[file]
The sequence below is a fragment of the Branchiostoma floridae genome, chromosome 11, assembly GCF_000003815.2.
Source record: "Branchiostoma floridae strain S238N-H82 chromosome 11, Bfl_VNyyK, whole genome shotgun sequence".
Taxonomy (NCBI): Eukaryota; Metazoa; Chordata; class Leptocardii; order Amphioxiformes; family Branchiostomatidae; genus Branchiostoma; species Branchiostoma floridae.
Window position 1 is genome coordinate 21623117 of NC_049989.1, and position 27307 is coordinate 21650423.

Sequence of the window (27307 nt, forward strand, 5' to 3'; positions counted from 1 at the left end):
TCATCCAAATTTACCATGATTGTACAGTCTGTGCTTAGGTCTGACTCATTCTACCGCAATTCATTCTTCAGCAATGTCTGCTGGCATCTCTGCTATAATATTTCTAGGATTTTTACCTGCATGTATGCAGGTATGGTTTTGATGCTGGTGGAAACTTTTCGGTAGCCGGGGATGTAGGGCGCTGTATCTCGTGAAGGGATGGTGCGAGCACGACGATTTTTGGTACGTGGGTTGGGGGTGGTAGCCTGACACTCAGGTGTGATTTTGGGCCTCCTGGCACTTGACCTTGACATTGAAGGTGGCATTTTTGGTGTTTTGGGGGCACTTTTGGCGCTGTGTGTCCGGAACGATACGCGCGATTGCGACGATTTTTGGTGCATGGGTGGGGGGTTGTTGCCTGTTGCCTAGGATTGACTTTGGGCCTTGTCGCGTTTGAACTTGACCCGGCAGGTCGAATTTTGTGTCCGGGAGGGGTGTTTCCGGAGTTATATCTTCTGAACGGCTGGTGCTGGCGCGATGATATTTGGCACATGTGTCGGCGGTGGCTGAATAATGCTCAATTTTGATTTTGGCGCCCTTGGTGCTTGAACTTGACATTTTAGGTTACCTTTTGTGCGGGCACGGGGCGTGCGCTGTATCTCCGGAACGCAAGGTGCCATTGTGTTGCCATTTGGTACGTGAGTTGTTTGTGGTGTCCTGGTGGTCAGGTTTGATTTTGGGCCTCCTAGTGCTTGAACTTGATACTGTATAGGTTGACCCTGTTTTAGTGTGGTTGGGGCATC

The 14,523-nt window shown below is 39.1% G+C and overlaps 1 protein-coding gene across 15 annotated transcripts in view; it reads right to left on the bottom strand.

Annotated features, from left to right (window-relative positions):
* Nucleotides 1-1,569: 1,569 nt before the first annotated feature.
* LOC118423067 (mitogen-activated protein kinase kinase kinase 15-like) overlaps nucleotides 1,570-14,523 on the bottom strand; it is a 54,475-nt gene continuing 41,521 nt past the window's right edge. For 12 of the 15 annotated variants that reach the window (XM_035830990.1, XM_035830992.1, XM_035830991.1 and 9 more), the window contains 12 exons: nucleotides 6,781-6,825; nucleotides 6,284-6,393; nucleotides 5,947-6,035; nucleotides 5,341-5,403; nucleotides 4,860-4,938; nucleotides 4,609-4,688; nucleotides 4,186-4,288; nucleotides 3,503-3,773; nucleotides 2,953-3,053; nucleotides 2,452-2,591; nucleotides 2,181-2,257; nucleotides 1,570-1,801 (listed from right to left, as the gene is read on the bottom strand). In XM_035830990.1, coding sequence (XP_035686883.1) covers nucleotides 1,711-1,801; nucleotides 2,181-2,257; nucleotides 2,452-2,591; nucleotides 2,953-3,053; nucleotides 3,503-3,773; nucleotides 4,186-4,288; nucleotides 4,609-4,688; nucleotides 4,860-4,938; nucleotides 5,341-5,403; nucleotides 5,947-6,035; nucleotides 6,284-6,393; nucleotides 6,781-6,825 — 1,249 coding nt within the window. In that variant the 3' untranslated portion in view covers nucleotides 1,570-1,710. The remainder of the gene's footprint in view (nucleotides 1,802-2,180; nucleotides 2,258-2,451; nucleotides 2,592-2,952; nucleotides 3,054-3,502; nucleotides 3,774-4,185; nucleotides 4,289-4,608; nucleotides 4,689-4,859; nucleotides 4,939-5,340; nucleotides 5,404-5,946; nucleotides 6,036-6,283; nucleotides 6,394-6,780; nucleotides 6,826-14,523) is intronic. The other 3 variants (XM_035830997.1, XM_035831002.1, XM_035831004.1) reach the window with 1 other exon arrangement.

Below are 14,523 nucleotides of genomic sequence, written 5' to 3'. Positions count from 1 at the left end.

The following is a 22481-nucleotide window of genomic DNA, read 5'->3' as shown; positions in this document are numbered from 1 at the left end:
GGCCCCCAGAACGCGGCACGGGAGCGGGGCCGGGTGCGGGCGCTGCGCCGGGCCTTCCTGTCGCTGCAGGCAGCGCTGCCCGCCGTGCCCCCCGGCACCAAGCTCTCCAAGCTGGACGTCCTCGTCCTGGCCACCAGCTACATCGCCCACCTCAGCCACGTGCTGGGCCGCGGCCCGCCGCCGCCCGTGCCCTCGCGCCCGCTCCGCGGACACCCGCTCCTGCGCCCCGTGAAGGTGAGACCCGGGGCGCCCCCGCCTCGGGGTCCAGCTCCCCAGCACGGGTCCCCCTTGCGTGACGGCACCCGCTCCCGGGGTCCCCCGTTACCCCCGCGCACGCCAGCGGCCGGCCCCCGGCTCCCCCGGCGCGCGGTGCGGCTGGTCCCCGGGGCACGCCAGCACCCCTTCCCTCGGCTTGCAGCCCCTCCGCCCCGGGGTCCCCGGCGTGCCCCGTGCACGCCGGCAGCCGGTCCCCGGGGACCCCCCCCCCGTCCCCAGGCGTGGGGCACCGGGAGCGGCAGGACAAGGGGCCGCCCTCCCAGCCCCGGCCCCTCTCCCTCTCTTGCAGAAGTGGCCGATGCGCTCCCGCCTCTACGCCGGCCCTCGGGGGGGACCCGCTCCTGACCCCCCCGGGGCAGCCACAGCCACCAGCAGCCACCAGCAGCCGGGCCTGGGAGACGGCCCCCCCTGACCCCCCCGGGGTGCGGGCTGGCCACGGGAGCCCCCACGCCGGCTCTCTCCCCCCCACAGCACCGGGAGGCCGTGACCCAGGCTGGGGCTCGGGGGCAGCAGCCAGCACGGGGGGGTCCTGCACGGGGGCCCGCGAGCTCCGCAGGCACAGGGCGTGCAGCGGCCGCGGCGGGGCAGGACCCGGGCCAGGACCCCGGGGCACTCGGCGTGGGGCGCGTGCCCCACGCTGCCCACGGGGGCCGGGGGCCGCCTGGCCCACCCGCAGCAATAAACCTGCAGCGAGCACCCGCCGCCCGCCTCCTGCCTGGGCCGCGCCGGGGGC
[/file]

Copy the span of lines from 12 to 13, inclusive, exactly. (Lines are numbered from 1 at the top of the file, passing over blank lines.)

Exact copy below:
The following is a 22481-nucleotide window of genomic DNA, read 5'->3' as shown; positions in this document are numbered from 1 at the left end:
GGCCCCCAGAACGCGGCACGGGAGCGGGGCCGGGTGCGGGCGCTGCGCCGGGCCTTCCTGTCGCTGCAGGCAGCGCTGCCCGCCGTGCCCCCCGGCACCAAGCTCTCCAAGCTGGACGTCCTCGTCCTGGCCACCAGCTACATCGCCCACCTCAGCCACGTGCTGGGCCGCGGCCCGCCGCCGCCCGTGCCCTCGCGCCCGCTCCGCGGACACCCGCTCCTGCGCCCCGTGAAGGTGAGACCCGGGGCGCCCCCGCCTCGGGGTCCAGCTCCCCAGCACGGGTCCCCCTTGCGTGACGGCACCCGCTCCCGGGGTCCCCCGTTACCCCCGCGCACGCCAGCGGCCGGCCCCCGGCTCCCCCGGCGCGCGGTGCGGCTGGTCCCCGGGGCACGCCAGCACCCCTTCCCTCGGCTTGCAGCCCCTCCGCCCCGGGGTCCCCGGCGTGCCCCGTGCACGCCGGCAGCCGGTCCCCGGGGACCCCCCCCCCGTCCCCAGGCGTGGGGCACCGGGAGCGGCAGGACAAGGGGCCGCCCTCCCAGCCCCGGCCCCTCTCCCTCTCTTGCAGAAGTGGCCGATGCGCTCCCGCCTCTACGCCGGCCCTCGGGGGGGACCCGCTCCTGACCCCCCCGGGGCAGCCACAGCCACCAGCAGCCACCAGCAGCCGGGCCTGGGAGACGGCCCCCCCTGACCCCCCCGGGGTGCGGGCTGGCCACGGGAGCCCCCACGCCGGCTCTCTCCCCCCCACAGCACCGGGAGGCCGTGACCCAGGCTGGGGCTCGGGGGCAGCAGCCAGCACGGGGGGGTCCTGCACGGGGGCCCGCGAGCTCCGCAGGCACAGGGCGTGCAGCGGCCGCGGCGGGGCAGGACCCGGGCCAGGACCCCGGGGCACTCGGCGTGGGGCGCGTGCCCCACGCTGCCCACGGGGGCCGGGGGCCGCCTGGCCCACCCGCAGCAATAAACCTGCAGCGAGCACCCGCCGCCCGCCTCCTGCCTGGGCCGCGCCGGGGGC